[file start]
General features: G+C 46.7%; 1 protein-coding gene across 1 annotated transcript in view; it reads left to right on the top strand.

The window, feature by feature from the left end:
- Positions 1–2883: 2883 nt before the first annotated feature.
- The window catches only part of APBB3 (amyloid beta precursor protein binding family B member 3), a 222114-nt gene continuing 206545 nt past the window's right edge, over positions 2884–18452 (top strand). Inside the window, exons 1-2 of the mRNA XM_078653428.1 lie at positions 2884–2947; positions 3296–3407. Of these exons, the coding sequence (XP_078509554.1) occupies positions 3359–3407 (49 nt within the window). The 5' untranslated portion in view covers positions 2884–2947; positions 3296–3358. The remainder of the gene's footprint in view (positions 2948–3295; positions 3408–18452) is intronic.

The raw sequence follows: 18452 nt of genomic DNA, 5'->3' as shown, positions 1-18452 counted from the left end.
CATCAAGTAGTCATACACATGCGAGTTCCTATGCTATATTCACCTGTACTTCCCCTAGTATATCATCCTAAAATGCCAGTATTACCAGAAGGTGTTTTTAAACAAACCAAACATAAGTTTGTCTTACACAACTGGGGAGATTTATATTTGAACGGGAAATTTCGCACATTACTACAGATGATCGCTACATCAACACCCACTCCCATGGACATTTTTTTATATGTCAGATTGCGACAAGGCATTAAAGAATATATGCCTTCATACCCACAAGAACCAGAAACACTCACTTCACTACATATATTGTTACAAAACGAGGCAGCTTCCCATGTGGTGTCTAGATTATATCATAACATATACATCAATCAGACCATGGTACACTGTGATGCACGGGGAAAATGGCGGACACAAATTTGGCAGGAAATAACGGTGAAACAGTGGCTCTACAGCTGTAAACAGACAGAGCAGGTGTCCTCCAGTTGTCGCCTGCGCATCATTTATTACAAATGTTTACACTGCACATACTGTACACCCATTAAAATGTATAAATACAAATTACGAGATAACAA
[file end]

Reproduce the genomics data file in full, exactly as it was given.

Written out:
General features: G+C 46.7%; 1 protein-coding gene across 1 annotated transcript in view; it reads left to right on the top strand.

The window, feature by feature from the left end:
- Positions 1–2883: 2883 nt before the first annotated feature.
- The window catches only part of APBB3 (amyloid beta precursor protein binding family B member 3), a 222114-nt gene continuing 206545 nt past the window's right edge, over positions 2884–18452 (top strand). Inside the window, exons 1-2 of the mRNA XM_078653428.1 lie at positions 2884–2947; positions 3296–3407. Of these exons, the coding sequence (XP_078509554.1) occupies positions 3359–3407 (49 nt within the window). The 5' untranslated portion in view covers positions 2884–2947; positions 3296–3358. The remainder of the gene's footprint in view (positions 2948–3295; positions 3408–18452) is intronic.

The raw sequence follows: 18452 nt of genomic DNA, 5'->3' as shown, positions 1-18452 counted from the left end.
CATCAAGTAGTCATACACATGCGAGTTCCTATGCTATATTCACCTGTACTTCCCCTAGTATATCATCCTAAAATGCCAGTATTACCAGAAGGTGTTTTTAAACAAACCAAACATAAGTTTGTCTTACACAACTGGGGAGATTTATATTTGAACGGGAAATTTCGCACATTACTACAGATGATCGCTACATCAACACCCACTCCCATGGACATTTTTTTATATGTCAGATTGCGACAAGGCATTAAAGAATATATGCCTTCATACCCACAAGAACCAGAAACACTCACTTCACTACATATATTGTTACAAAACGAGGCAGCTTCCCATGTGGTGTCTAGATTATATCATAACATATACATCAATCAGACCATGGTACACTGTGATGCACGGGGAAAATGGCGGACACAAATTTGGCAGGAAATAACGGTGAAACAGTGGCTCTACAGCTGTAAACAGACAGAGCAGGTGTCCTCCAGTTGTCGCCTGCGCATCATTTATTACAAATGTTTACACTGCACATACTGTACACCCATTAAAATGTATAAATACAAATTACGAGATAACAA